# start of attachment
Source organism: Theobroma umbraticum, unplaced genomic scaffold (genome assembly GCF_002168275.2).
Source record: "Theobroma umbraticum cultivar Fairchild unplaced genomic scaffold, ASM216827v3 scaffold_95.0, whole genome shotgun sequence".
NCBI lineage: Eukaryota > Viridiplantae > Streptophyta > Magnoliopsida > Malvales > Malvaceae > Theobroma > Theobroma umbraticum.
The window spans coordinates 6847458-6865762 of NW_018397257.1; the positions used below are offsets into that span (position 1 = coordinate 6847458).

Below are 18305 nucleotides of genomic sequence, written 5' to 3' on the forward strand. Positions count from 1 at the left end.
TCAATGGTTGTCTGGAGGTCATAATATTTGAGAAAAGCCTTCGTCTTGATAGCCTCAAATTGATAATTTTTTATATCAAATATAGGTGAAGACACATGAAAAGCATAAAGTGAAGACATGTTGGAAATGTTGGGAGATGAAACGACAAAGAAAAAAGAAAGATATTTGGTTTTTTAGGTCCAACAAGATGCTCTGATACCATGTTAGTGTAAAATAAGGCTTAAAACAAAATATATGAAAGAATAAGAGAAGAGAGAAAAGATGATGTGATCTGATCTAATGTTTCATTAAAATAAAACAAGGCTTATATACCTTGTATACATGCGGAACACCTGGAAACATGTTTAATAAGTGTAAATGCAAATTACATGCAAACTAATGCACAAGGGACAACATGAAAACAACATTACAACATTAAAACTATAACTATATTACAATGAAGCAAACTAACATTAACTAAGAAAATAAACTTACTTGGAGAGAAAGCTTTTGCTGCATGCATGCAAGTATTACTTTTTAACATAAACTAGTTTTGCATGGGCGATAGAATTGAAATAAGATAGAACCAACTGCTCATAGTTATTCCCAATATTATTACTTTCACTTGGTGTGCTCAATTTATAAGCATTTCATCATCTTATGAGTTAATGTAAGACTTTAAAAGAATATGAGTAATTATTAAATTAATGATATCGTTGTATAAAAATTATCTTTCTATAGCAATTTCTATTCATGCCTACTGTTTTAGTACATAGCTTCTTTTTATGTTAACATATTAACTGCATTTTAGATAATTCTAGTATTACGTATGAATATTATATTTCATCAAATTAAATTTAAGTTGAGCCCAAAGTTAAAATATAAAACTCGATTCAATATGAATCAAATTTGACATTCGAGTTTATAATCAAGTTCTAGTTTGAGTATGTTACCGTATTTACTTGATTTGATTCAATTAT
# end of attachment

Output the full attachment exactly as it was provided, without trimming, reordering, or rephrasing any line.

Source organism: Theobroma umbraticum, unplaced genomic scaffold (genome assembly GCF_002168275.2).
Source record: "Theobroma umbraticum cultivar Fairchild unplaced genomic scaffold, ASM216827v3 scaffold_95.0, whole genome shotgun sequence".
NCBI lineage: Eukaryota > Viridiplantae > Streptophyta > Magnoliopsida > Malvales > Malvaceae > Theobroma > Theobroma umbraticum.
The window spans coordinates 6847458-6865762 of NW_018397257.1; the positions used below are offsets into that span (position 1 = coordinate 6847458).

Below are 18305 nucleotides of genomic sequence, written 5' to 3' on the forward strand. Positions count from 1 at the left end.
TCAATGGTTGTCTGGAGGTCATAATATTTGAGAAAAGCCTTCGTCTTGATAGCCTCAAATTGATAATTTTTTATATCAAATATAGGTGAAGACACATGAAAAGCATAAAGTGAAGACATGTTGGAAATGTTGGGAGATGAAACGACAAAGAAAAAAGAAAGATATTTGGTTTTTTAGGTCCAACAAGATGCTCTGATACCATGTTAGTGTAAAATAAGGCTTAAAACAAAATATATGAAAGAATAAGAGAAGAGAGAAAAGATGATGTGATCTGATCTAATGTTTCATTAAAATAAAACAAGGCTTATATACCTTGTATACATGCGGAACACCTGGAAACATGTTTAATAAGTGTAAATGCAAATTACATGCAAACTAATGCACAAGGGACAACATGAAAACAACATTACAACATTAAAACTATAACTATATTACAATGAAGCAAACTAACATTAACTAAGAAAATAAACTTACTTGGAGAGAAAGCTTTTGCTGCATGCATGCAAGTATTACTTTTTAACATAAACTAGTTTTGCATGGGCGATAGAATTGAAATAAGATAGAACCAACTGCTCATAGTTATTCCCAATATTATTACTTTCACTTGGTGTGCTCAATTTATAAGCATTTCATCATCTTATGAGTTAATGTAAGACTTTAAAAGAATATGAGTAATTATTAAATTAATGATATCGTTGTATAAAAATTATCTTTCTATAGCAATTTCTATTCATGCCTACTGTTTTAGTACATAGCTTCTTTTTATGTTAACATATTAACTGCATTTTAGATAATTCTAGTATTACGTATGAATATTATATTTCATCAAATTAAATTTAAGTTGAGCCCAAAGTTAAAATATAAAACTCGATTCAATATGAATCAAATTTGACATTCGAGTTTATAATCAAGTTCTAGTTTGAGTATGTTACCGTATTTACTTGATTTGATTCAATTAT